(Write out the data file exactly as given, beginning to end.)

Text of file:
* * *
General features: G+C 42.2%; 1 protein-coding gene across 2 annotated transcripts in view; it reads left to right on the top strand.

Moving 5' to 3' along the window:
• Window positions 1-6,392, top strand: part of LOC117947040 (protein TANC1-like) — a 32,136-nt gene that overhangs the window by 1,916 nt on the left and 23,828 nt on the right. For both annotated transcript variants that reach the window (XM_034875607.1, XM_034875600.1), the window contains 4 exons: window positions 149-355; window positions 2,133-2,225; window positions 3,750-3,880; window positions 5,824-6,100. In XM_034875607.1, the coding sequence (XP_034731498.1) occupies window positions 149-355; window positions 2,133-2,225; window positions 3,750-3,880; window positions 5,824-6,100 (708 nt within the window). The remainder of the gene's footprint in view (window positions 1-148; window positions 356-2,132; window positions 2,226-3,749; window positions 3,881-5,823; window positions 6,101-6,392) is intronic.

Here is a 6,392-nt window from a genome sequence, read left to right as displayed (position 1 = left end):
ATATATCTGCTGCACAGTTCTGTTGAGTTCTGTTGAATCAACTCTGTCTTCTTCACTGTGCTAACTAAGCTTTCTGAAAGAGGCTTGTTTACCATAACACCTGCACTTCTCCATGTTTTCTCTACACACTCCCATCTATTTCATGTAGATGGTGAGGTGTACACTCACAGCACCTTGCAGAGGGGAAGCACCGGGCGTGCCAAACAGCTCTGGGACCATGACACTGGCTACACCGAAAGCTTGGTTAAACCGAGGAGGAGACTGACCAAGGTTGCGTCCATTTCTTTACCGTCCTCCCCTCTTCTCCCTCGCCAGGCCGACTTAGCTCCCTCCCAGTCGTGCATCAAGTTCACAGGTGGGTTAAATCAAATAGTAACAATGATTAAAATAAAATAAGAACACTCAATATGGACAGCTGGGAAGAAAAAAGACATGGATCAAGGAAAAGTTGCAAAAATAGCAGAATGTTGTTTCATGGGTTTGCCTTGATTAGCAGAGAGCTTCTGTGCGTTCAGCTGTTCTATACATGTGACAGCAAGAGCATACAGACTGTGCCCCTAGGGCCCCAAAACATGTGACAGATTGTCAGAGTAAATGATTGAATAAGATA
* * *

General features: G+C 42.2%; 1 protein-coding gene across 2 annotated transcripts in view; it reads left to right on the top strand.

Moving 5' to 3' along the window:
• Window positions 1-6,392, top strand: part of LOC117947040 (protein TANC1-like) — a 32,136-nt gene that overhangs the window by 1,916 nt on the left and 23,828 nt on the right. For both annotated transcript variants that reach the window (XM_034875607.1, XM_034875600.1), the window contains 4 exons: window positions 149-355; window positions 2,133-2,225; window positions 3,750-3,880; window positions 5,824-6,100. In XM_034875607.1, the coding sequence (XP_034731498.1) occupies window positions 149-355; window positions 2,133-2,225; window positions 3,750-3,880; window positions 5,824-6,100 (708 nt within the window). The remainder of the gene's footprint in view (window positions 1-148; window positions 356-2,132; window positions 2,226-3,749; window positions 3,881-5,823; window positions 6,101-6,392) is intronic.

Here is a 6,392-nt window from a genome sequence, read left to right as displayed (position 1 = left end):
ATATATCTGCTGCACAGTTCTGTTGAGTTCTGTTGAATCAACTCTGTCTTCTTCACTGTGCTAACTAAGCTTTCTGAAAGAGGCTTGTTTACCATAACACCTGCACTTCTCCATGTTTTCTCTACACACTCCCATCTATTTCATGTAGATGGTGAGGTGTACACTCACAGCACCTTGCAGAGGGGAAGCACCGGGCGTGCCAAACAGCTCTGGGACCATGACACTGGCTACACCGAAAGCTTGGTTAAACCGAGGAGGAGACTGACCAAGGTTGCGTCCATTTCTTTACCGTCCTCCCCTCTTCTCCCTCGCCAGGCCGACTTAGCTCCCTCCCAGTCGTGCATCAAGTTCACAGGTGGGTTAAATCAAATAGTAACAATGATTAAAATAAAATAAGAACACTCAATATGGACAGCTGGGAAGAAAAAAGACATGGATCAAGGAAAAGTTGCAAAAATAGCAGAATGTTGTTTCATGGGTTTGCCTTGATTAGCAGAGAGCTTCTGTGCGTTCAGCTGTTCTATACATGTGACAGCAAGAGCATACAGACTGTGCCCCTAGGGCCCCAAAACATGTGACAGATTGTCAGAGTAAATGATTGAATAAGATA